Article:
Tumor Mutation Burden 170 genes

Tumor Mutational Burden (TMB), defined as the number of mutations within the coding region of tumor genome, is a new clinical marker which predicts the I-O therapy’s responses in a wide range of advanced tumors.  It is believed that tumors with higher levels of TMB express more neoantigens which can be recognized by the immune system as non-self and therefore provides a more robust and durable response to I-O therapy.

TMB can be analyzed by the most recent sequencing technology (NGS) which is designed to cover 170 genes which are associated with the most common solid tumors. This enrichment-based targeting panel simultaneously analyses DNA and RNA and covers a wide range of genes and variants of the most well-known oncological pathways, thus obtaining a complete and profound vision of cancer genetics.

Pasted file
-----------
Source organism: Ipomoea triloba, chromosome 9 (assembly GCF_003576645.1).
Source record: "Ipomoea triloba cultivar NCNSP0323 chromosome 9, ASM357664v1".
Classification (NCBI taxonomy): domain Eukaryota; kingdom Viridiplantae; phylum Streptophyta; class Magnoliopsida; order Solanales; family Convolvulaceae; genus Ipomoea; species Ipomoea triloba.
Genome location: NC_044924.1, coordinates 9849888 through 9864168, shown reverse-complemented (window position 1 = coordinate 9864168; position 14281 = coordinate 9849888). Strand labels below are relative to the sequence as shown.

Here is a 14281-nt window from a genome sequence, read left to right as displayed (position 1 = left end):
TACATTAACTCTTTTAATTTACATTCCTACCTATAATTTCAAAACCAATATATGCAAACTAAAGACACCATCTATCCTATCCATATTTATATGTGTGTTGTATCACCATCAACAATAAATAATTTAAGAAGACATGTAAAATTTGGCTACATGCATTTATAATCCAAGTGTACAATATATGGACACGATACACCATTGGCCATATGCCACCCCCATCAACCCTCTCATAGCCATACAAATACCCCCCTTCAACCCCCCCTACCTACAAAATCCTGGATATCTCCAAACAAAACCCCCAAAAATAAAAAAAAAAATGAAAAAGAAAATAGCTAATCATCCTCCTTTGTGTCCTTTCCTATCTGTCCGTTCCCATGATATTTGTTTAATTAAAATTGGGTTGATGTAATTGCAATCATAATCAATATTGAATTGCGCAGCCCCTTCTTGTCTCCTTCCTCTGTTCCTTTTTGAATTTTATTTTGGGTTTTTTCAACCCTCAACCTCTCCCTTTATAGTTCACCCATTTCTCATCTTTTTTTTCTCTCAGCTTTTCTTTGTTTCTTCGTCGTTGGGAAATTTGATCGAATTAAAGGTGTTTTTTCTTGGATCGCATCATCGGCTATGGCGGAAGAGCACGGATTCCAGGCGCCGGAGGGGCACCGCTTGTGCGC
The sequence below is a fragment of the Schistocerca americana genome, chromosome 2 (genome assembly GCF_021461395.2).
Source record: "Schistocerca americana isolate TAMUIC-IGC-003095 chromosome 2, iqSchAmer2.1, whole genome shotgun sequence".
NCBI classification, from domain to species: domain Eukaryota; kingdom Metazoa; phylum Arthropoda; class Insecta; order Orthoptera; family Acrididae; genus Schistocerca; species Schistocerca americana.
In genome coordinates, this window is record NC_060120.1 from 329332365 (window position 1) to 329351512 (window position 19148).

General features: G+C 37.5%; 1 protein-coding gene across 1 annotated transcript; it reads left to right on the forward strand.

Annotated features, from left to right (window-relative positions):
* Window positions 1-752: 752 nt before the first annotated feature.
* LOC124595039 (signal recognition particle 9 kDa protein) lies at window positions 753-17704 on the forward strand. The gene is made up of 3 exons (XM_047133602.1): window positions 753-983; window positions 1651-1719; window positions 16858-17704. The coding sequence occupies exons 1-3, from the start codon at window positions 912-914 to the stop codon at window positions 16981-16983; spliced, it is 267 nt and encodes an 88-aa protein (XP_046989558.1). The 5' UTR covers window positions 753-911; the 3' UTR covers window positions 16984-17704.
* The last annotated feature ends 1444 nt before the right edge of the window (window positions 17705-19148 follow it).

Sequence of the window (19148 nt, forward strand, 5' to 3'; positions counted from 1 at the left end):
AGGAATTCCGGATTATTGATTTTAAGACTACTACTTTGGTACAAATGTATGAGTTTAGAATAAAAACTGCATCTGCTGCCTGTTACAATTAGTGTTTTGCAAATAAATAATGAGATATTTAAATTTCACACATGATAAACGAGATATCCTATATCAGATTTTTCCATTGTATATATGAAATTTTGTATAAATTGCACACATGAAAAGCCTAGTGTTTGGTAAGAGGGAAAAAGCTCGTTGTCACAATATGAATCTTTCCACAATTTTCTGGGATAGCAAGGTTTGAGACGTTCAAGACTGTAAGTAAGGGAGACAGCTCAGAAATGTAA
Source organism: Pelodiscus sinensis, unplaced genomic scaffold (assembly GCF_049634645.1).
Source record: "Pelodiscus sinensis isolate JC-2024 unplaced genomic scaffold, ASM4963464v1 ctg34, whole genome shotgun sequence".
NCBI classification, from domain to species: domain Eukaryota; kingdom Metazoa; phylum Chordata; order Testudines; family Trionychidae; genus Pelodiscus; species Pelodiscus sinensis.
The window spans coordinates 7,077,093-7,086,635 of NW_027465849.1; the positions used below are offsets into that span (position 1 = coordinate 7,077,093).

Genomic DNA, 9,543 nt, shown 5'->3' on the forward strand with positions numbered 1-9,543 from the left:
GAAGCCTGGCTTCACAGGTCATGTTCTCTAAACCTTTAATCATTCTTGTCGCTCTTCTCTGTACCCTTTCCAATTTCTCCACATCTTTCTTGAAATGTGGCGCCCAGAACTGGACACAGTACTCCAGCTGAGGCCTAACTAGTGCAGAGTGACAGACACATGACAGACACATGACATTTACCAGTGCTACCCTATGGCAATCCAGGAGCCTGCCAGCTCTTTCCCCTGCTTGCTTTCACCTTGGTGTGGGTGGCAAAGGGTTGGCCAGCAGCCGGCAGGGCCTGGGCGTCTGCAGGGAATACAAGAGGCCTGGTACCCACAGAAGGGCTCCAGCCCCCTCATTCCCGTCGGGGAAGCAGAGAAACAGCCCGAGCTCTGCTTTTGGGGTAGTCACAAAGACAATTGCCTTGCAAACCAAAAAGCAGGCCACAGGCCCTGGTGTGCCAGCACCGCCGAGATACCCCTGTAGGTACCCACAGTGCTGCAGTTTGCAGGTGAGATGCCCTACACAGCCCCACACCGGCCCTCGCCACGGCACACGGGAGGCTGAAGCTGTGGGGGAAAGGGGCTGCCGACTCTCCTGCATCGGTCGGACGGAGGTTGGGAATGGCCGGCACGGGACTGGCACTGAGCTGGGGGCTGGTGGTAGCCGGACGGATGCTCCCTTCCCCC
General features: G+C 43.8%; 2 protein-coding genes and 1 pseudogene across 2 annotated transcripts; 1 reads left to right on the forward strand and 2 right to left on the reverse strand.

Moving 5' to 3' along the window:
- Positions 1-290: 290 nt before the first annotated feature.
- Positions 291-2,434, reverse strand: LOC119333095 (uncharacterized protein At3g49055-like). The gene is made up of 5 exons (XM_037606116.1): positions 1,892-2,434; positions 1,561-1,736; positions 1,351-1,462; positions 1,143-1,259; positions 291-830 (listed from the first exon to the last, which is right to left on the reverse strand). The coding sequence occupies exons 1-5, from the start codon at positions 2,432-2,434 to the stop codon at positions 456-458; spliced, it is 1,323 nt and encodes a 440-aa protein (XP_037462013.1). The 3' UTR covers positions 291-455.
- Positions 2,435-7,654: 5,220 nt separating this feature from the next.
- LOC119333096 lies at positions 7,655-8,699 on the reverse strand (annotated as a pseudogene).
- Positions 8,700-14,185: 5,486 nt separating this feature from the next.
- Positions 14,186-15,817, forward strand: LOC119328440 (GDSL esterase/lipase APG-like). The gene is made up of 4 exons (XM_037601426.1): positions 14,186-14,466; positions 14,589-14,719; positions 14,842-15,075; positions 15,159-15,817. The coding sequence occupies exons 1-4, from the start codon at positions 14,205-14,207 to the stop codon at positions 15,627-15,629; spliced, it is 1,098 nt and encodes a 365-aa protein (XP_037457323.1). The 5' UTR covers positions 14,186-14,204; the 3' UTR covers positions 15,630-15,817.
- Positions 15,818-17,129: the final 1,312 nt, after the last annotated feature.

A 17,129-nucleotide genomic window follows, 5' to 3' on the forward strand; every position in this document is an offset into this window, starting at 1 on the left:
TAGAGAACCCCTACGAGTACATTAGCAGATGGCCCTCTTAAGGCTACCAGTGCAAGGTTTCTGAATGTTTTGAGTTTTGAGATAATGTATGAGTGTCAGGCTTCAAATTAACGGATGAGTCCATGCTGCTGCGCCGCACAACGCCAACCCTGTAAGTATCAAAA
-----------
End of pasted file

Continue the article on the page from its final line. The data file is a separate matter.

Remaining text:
It has been shown that multigene panels such as the 170 genes, can measure precisely the TMB without complete exome sequencing. There is an increasing number of clinical trials demonstrating the potential benefits of TMB as a diagnostic marker regarding precision, sensitivity, and reproducibility. So at the moment, TMB can be considered as the best quantitative parameter that can be used for treatment decision-making.

The panel can evaluate fusions, splicing variants, insertions/deletions, single-nucleotide variants (SNVs) and amplification in a single analysis from DNA and RNA tumors, thereby optimising the use of the sample and the speed of turnaround time.

The report will contain the mutations found in a tumor with the relevant treatment indications and the presence of any ongoing clinical trials.